Each Serbian Orthodox Church celebrates a "Slava" in honor of the saint to whom the church was dedicated.
This special embroidered cloth of St. Elijah was made by one of the MANY thousands of Serbian refugees forced from their homes in the Srpska Krajina (Military Frontier/Croatia) in 1995, now living in refugee camps in Belgrade, Serbia that would break anyone's heart. Thank God for people like the "4 Kolos" in Illinois and Indiana, where four Serbian area churches all work together to sponsor a dinner to send whatever aid they can. But the needs are so great! However, the "Mothers Against Hunger" need to be congratulated for making a difference however they can!
St. Elijah's August Slava with Koledin Kumovi
Koledin Family-Happy Celebrant Kumovi
"Где је Слава, ту је Србин!"
"Gde je Slava, tu je Srbin!"
"Где је Слава, ту је Србин!"
"Happy Slava, Baba!"
"Pomozi Boze i Sveta Krsna Slava nasa!
"Da se slavimo i Tobom se hvalimo!
"Srecna Slava, srecni gosti, ko dosaso, dobro nam dosao, jos bolje nas nasao.
"Neka Bog sacuva dusmanske ruke i svakojake muke!
"Sto nam Bog da, nek nam i sacuva;
Don't forget to plant your wheat (Zito) on Sveti Nikola Day (Dec. 19th) for your psenica for Christmas.
This is what it will look like after only 3 or 4 days!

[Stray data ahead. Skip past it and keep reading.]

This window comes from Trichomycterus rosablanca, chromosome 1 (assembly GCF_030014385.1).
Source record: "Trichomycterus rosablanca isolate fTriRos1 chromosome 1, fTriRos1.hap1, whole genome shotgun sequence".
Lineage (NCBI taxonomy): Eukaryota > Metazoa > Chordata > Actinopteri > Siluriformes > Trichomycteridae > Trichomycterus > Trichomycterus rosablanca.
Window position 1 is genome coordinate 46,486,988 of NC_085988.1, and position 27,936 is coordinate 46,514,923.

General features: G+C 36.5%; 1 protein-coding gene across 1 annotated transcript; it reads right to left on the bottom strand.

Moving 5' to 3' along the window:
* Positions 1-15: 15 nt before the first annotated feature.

St. Nicholas and the Darr Mining Disaster,
December 19, 1907
On Dec. 20, 1907, it made the front page of the New York Times, and the headlines of the Pittsburgh Press (St. Nicholas Feast Saves the Russians) the Pittsburgh Gazette Times (Majority of Victims Americans-Foreign Workers Lay Off to Go to Church and Escape Death) and the Pittsburgh Dispatch. A mining disaster at the Darr Mine in Van Meter, in the south-western corner of Pennsylvania occurred, killing at least 239 English speaking miners, but the toll could have been much higher, closer to 500! Still, it remains the fourth worst coal mining diaster in U.S. history as everyone inside the mine was killed.
Some 250 faithful Carpatho-Russian immigrant coal miners (we're sure there were Serbs & other Orthodox Slavs) had taken an unpaid day off work to celebrate St. Nicholas' Day on December 19. He has been the Patron Saint for Slavs for centuries, and thanks to his intercession, men and boys (some only as old as 10 years old!) had survived to become parents and grandparents. If it weren't for this miracle, more than a thousand would have been widowed and orphaned. And no assistance would have been given from the company in those days!
"Even the greedy coal mine owners, who otherwise had virtually complete control of their miners with threats of dismissal, knew that they could not force Carpatho-Russians to work on 19th December, St. Nicholas Day."
The above paragraph is from the account of the Centenary of the Miracle of St. Nicholas in Pennsylvania. Newspaper reports of the 11:30 AM explosion took place in the middle of the church service record there was a terrible noise and the ground shook, as if there were an earthquake. Immediately everyone realized that there had been an explosion in the mine and they rushed to help find survivors. Although it had been illegal and against the few regulations that did exist at the time, the mining company had allegedly interconnected more than one mine, which devastated a large area of the mine on both sides of the river. Many bodies could not be identified and were placed in a mass grave.